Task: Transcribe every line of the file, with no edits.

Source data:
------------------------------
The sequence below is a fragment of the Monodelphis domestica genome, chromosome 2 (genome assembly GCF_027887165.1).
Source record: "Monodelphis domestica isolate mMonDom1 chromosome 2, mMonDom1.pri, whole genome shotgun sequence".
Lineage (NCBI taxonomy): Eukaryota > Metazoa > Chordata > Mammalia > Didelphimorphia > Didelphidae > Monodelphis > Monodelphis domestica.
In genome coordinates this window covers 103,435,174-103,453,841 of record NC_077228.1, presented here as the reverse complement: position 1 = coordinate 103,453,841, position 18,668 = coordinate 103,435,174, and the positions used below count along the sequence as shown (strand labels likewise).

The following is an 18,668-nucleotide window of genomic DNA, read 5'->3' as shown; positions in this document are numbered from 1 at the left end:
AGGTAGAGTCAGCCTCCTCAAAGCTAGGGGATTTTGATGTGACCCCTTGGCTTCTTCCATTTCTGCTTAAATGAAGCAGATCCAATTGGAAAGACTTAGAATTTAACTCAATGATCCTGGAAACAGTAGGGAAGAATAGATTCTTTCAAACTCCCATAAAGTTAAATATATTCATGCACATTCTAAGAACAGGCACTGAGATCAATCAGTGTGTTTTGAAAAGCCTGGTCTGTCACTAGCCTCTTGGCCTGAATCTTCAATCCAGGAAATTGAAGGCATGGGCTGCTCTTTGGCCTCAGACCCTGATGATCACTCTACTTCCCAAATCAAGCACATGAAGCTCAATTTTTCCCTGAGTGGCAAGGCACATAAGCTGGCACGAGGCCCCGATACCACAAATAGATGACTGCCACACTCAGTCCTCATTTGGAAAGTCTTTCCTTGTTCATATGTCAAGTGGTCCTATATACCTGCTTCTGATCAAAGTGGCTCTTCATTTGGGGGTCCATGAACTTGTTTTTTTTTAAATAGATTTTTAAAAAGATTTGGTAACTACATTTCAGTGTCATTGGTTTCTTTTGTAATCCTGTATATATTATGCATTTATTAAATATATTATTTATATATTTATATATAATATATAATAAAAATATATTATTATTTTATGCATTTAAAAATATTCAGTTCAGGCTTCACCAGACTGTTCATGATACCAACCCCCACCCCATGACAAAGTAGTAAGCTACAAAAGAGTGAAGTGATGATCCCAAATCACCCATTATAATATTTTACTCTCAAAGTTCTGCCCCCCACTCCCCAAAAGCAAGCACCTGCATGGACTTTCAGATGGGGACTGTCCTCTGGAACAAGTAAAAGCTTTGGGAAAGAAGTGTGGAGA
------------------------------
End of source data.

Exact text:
The sequence below is a fragment of the Monodelphis domestica genome, chromosome 2 (genome assembly GCF_027887165.1).
Source record: "Monodelphis domestica isolate mMonDom1 chromosome 2, mMonDom1.pri, whole genome shotgun sequence".
Lineage (NCBI taxonomy): Eukaryota > Metazoa > Chordata > Mammalia > Didelphimorphia > Didelphidae > Monodelphis > Monodelphis domestica.
In genome coordinates this window covers 103,435,174-103,453,841 of record NC_077228.1, presented here as the reverse complement: position 1 = coordinate 103,453,841, position 18,668 = coordinate 103,435,174, and the positions used below count along the sequence as shown (strand labels likewise).

The following is an 18,668-nucleotide window of genomic DNA, read 5'->3' as shown; positions in this document are numbered from 1 at the left end:
AGGTAGAGTCAGCCTCCTCAAAGCTAGGGGATTTTGATGTGACCCCTTGGCTTCTTCCATTTCTGCTTAAATGAAGCAGATCCAATTGGAAAGACTTAGAATTTAACTCAATGATCCTGGAAACAGTAGGGAAGAATAGATTCTTTCAAACTCCCATAAAGTTAAATATATTCATGCACATTCTAAGAACAGGCACTGAGATCAATCAGTGTGTTTTGAAAAGCCTGGTCTGTCACTAGCCTCTTGGCCTGAATCTTCAATCCAGGAAATTGAAGGCATGGGCTGCTCTTTGGCCTCAGACCCTGATGATCACTCTACTTCCCAAATCAAGCACATGAAGCTCAATTTTTCCCTGAGTGGCAAGGCACATAAGCTGGCACGAGGCCCCGATACCACAAATAGATGACTGCCACACTCAGTCCTCATTTGGAAAGTCTTTCCTTGTTCATATGTCAAGTGGTCCTATATACCTGCTTCTGATCAAAGTGGCTCTTCATTTGGGGGTCCATGAACTTGTTTTTTTTTAAATAGATTTTTAAAAAGATTTGGTAACTACATTTCAGTGTCATTGGTTTCTTTTGTAATCCTGTATATATTATGCATTTATTAAATATATTATTTATATATTTATATATAATATATAATAAAAATATATTATTATTTTATGCATTTAAAAATATTCAGTTCAGGCTTCACCAGACTGTTCATGATACCAACCCCCACCCCATGACAAAGTAGTAAGCTACAAAAGAGTGAAGTGATGATCCCAAATCACCCATTATAATATTTTACTCTCAAAGTTCTGCCCCCCACTCCCCAAAAGCAAGCACCTGCATGGACTTTCAGATGGGGACTGTCCTCTGGAACAAGTAAAAGCTTTGGGAAAGAAGTGTGGAGA